Fairy Tales and the Problem of Men

Marina Warner – who is generally awesome and, amongst other things, Professor of English and Creative Writing at Birkbeck in London - writes, in ‘Once Upon a Time – A Short History of Fairy Story', that:

“All the favourite and famous fairy tales today are girls stories… But while the stories’ views of femaleness and femininity have been thoroughly shaken up, assumptions about maleness and masculinity have not been interrogated as enterprisingly – there’s been a general reluctance to address the question, and a general retreat from even thinking about boys and fairy tales, probably because doing so leads into very deep waters about what society expects from young men – and these are proving hard to plumb.”

She goes on to remind us that around half of Grimms’ fairy tales star a young hero; and she suggests that the principal reason for the disappearance of these particular fairy stories is that they became “irredeemably tainted” by the Nazis, who used the stories as “a kind of how-to guide to being hard”.

The consequences of this are simultaneously straightforward and difficult to fathom: young men – young boys – no longer have access to an exceptionally valuable repository of guidance on how to prepare for life; but how can we possibly assess the specific consequences of this?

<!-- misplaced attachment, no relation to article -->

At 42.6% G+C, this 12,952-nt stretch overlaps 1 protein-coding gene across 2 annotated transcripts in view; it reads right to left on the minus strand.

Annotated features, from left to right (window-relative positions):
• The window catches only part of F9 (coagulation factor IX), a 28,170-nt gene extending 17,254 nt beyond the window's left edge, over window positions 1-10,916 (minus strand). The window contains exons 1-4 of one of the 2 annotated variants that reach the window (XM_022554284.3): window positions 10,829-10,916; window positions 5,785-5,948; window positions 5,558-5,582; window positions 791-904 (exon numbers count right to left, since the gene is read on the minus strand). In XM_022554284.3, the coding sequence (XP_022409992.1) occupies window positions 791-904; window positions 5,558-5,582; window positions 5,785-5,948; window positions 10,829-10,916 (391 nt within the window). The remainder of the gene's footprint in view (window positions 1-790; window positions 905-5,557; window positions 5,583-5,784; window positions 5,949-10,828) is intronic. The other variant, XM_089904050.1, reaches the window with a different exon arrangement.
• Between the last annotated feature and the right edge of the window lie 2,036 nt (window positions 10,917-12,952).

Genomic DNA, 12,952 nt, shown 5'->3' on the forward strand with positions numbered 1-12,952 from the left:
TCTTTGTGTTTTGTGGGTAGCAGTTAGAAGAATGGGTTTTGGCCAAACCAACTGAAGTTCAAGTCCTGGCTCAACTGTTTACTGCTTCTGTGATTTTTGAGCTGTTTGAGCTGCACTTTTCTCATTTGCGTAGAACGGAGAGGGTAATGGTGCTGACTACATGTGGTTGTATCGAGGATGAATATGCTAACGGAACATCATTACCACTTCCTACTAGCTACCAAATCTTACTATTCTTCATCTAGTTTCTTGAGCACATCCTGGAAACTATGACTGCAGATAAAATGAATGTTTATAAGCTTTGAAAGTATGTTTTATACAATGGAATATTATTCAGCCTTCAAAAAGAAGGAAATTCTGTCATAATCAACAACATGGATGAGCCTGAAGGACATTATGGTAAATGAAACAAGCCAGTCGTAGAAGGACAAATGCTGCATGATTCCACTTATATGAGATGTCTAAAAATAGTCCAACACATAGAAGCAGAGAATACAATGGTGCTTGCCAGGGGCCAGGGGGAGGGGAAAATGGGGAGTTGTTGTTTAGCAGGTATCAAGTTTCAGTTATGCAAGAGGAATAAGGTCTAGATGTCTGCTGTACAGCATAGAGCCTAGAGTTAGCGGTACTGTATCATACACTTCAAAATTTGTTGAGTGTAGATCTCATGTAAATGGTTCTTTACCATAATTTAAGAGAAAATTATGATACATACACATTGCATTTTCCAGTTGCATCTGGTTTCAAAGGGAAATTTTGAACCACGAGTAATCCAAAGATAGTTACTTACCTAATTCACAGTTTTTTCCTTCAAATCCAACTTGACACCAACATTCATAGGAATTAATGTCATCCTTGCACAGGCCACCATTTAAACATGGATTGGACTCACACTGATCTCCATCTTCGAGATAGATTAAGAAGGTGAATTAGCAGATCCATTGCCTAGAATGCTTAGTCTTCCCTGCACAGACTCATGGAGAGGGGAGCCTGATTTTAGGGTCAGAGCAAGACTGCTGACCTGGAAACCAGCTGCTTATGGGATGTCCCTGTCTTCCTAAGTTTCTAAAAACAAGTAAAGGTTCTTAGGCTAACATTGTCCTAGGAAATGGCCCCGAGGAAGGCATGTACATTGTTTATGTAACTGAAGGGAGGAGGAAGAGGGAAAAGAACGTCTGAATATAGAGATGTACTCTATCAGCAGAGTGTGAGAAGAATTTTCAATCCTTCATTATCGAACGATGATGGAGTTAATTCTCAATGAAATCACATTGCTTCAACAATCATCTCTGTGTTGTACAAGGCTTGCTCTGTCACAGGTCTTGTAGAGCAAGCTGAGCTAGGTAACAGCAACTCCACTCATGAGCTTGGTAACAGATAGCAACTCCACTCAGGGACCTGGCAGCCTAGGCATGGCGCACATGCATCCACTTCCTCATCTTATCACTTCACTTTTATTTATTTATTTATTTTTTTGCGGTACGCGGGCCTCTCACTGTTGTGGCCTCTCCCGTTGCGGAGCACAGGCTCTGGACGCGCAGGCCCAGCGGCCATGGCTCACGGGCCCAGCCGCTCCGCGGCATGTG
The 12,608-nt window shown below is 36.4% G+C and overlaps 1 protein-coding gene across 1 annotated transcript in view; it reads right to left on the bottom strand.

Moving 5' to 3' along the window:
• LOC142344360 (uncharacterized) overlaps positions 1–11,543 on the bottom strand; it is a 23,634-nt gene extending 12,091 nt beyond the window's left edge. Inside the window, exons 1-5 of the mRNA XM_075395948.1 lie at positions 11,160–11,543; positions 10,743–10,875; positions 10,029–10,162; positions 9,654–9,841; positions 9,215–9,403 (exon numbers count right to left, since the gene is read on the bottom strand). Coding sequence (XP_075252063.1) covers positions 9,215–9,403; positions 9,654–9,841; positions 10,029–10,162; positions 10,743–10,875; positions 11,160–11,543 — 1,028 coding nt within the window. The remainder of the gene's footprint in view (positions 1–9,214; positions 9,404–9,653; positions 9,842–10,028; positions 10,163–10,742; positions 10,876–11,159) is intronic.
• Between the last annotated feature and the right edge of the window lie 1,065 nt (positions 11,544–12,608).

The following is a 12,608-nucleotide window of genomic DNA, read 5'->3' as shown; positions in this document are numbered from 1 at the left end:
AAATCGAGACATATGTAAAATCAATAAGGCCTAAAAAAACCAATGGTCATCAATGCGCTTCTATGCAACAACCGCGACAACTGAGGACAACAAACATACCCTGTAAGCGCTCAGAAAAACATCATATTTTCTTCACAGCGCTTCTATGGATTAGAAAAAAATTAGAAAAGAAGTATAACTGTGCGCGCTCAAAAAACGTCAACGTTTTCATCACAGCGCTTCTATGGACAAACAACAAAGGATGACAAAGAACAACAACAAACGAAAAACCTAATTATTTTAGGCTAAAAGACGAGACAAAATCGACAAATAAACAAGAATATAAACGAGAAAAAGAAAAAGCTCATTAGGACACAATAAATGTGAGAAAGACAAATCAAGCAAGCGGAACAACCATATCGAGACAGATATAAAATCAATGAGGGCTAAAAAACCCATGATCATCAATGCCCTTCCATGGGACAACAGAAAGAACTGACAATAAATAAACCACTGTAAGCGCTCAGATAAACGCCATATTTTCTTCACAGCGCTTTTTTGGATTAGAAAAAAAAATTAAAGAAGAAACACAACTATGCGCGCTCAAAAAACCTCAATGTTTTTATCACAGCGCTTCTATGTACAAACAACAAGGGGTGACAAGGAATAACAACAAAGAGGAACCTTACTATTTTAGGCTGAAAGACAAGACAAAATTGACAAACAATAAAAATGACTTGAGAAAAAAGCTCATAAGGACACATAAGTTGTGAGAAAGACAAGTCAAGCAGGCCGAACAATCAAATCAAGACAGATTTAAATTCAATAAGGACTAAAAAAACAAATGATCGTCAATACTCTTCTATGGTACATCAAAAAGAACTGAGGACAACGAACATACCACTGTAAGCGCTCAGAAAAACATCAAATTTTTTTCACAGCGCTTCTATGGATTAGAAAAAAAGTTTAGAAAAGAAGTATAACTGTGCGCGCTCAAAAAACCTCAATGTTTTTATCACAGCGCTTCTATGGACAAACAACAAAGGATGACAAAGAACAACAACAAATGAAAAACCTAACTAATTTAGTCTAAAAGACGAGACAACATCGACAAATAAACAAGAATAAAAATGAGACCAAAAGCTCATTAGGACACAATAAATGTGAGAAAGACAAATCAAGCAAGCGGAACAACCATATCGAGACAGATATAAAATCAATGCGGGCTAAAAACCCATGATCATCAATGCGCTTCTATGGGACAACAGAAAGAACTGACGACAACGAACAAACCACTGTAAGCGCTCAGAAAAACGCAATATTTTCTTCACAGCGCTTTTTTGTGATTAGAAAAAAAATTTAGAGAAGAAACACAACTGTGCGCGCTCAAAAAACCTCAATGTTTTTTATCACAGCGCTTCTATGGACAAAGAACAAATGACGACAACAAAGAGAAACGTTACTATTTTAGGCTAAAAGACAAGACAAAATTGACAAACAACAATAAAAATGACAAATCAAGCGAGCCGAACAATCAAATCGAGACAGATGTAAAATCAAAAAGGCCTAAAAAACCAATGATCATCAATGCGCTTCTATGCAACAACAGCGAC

Warner gives us a clue:

“While the fairy tale genre generally ignores patient merit, it does concern itself with the downtrodden and the ill-used, and a central part of its consolations derives from fate’s twists and turns.  The odds are stacked against everyone, more or less equally, and everything can change, suddenly, without rhyme or reason.  The impenetrability of destiny and the helplessness of humans in the grip of chance count among the sharpest messages of fairy tales, and the exploratory tools, psychoanalytic or other, blunt themselves on their mystery.”

Perhaps, had they been better prepared – had they received these sharp messages when young - there would not be so many furious and dangerous men in the world.

Time to dust down Grimms’ forgotten tales, perhaps?


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